From the intro to ‘Capital in the 21st Century’, a taste of his great approach to learning, the easy discursive style, (but also why the book is 600 pages long – succinct he ain’t. I’ve got to page 164):
“To put it bluntly, the discipline of economics has yet to get over its childish passion for mathematics and for purely theoretical and often highly ideological speculation, at the expense of historical research and collaboration with the other social sciences. Economists are all too often preoccupied with petty mathematical problems of interest only to themselves. This obsession with mathematics is an easy way of acquiring the appearance of scientificity without having to answer the far more complex questions posed by the world we live in. There is one great advantage of being an academic economist in France: here, economists are not highly respected in the academic and intellectual world or by political and financial elites. Hence they must set aside their contempt for other disciplines and their absurd claim to greater scientific legitimacy, despite the fact that they know almost nothing about anything.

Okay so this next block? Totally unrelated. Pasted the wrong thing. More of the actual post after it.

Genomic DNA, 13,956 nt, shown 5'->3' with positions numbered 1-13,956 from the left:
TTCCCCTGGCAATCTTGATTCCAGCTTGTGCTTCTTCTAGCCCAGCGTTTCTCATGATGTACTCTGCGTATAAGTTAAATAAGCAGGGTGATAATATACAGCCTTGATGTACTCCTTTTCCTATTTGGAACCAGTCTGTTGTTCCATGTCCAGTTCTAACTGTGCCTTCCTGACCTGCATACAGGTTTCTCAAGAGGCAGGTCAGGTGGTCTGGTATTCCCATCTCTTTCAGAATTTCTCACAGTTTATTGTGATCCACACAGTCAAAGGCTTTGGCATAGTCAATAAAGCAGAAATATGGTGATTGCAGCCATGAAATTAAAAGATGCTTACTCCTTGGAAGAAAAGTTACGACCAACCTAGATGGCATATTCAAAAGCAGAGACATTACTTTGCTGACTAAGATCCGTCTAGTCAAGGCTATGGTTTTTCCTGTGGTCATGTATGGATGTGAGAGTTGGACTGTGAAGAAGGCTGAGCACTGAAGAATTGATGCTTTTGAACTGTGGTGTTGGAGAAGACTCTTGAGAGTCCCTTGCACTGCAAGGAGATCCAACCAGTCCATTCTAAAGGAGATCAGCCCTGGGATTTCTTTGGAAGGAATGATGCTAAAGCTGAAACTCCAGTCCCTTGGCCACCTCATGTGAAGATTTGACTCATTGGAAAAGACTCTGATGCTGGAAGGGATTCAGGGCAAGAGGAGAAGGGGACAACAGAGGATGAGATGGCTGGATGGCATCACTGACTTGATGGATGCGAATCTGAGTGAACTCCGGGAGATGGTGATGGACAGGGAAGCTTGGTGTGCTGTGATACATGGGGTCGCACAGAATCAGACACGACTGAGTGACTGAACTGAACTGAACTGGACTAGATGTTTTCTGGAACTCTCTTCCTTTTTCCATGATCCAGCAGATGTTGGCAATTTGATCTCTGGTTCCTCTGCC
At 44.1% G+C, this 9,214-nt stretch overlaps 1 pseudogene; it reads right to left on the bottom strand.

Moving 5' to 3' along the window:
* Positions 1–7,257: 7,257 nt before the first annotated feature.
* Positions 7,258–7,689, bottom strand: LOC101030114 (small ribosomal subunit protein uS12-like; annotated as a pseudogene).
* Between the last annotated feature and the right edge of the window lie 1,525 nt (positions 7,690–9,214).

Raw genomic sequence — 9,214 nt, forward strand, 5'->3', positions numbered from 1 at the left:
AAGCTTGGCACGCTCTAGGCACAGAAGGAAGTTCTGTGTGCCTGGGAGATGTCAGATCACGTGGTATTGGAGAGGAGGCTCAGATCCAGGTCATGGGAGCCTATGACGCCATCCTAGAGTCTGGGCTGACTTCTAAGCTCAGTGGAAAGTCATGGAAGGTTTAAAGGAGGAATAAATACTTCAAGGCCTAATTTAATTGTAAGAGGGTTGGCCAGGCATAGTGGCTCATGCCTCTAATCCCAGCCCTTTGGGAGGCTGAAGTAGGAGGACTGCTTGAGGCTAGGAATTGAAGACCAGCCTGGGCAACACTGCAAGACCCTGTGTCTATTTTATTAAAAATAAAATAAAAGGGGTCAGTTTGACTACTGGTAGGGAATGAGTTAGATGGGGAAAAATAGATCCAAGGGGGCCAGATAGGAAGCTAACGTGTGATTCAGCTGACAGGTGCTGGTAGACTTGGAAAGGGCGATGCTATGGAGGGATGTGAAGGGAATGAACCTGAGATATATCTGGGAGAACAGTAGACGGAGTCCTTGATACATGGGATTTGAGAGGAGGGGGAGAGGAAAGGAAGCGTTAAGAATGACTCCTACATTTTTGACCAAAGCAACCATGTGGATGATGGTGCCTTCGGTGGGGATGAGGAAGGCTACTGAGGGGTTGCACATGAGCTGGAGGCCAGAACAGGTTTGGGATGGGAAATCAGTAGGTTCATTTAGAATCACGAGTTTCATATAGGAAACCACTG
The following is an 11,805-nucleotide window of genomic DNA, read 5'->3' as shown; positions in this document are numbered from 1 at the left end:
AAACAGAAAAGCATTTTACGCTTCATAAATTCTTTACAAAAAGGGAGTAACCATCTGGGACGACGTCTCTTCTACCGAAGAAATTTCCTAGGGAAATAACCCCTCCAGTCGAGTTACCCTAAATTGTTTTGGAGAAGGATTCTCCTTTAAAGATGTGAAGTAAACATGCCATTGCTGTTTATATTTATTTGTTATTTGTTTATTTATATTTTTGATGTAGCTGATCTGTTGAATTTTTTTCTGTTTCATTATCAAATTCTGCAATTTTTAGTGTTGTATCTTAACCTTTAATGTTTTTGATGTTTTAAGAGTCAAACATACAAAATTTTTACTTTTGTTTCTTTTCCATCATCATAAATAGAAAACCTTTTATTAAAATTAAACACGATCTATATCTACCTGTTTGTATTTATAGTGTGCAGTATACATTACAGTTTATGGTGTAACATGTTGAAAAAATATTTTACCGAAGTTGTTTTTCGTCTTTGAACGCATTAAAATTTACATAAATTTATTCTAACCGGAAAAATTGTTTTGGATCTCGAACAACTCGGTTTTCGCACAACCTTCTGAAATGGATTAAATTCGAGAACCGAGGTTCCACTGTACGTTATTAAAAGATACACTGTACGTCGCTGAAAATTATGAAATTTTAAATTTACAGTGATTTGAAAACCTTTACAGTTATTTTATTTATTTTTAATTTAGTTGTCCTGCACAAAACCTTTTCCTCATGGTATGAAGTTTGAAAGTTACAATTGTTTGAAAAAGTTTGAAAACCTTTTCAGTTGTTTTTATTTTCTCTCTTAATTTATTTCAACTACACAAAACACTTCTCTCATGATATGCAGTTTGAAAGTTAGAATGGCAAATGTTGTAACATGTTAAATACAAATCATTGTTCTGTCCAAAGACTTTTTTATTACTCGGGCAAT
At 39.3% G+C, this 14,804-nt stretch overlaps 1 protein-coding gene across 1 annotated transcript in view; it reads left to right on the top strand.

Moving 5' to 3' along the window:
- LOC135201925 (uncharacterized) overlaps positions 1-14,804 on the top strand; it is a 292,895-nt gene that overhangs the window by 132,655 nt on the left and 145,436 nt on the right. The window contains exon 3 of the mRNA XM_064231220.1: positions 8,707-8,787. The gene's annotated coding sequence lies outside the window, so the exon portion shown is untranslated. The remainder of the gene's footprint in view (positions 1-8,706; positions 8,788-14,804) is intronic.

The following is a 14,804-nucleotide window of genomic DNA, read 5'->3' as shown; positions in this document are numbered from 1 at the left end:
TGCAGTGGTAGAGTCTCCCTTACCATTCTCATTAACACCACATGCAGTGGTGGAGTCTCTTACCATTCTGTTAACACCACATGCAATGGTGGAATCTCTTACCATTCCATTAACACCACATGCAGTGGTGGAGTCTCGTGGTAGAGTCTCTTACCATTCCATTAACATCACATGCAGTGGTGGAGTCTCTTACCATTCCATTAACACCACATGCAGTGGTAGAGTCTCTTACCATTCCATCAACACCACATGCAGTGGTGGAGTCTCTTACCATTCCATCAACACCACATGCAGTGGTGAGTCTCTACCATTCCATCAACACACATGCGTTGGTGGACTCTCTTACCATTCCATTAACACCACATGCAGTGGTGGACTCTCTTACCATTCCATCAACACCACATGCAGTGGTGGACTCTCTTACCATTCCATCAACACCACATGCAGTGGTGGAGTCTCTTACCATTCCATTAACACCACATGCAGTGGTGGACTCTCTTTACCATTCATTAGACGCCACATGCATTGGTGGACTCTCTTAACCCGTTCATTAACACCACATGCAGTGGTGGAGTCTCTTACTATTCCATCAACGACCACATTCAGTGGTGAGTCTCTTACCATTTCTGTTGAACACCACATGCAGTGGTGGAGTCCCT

This, in any case, is the charm of the discipline and of the social sciences in general: one starts from square one, so that there is some hope of making major progress. In France, I believe, economists are slightly more interested in persuading historians and sociologists, as well as people outside the academic world, that what they are doing is interesting (although they are not always successful). My dream when I was teaching in Boston was to teach at the Ecole des Hautes Etudes en Sciences Sociales, whose faculty has included such leading lights as Lucien Febvre, Fernand Braudel, Claude Levi-Strauss, Pierre Bordieu, Francoise Heritier, and Maurice Godelier, to name but a few. Dare I admit this, at the risk of seeming chauvinistic in my view of the social sciences? I probably admire these scholars more than Robert Solow or Simon Kuznets, even though I regret the fact that the social sciences have largely lost interest in the distribution of wealth and questions of social class since the 1970s. Before that, statistics about income, wages, prices, and wealth played an important part in historical and sociological research.
The truth is that economics should never have sought to divorce itself from the other social sciences and can advance only in conjunction with them. The social sciences collectively know too little to waste time on foolish disciplinary squabbles. If we are to progress in our understanding of the historical dynamics of the wealth distribution and the structure of social classes, we must obviously take a pragmatic approach and avail ourselves of the methods of historians, sociologists, and political scientists as well as economists. We must start with fundamental questions and try to answer them. Disciplinary disputes and turf wars are of little or no importance. In my mind, this book is as much a work of history as of economics.”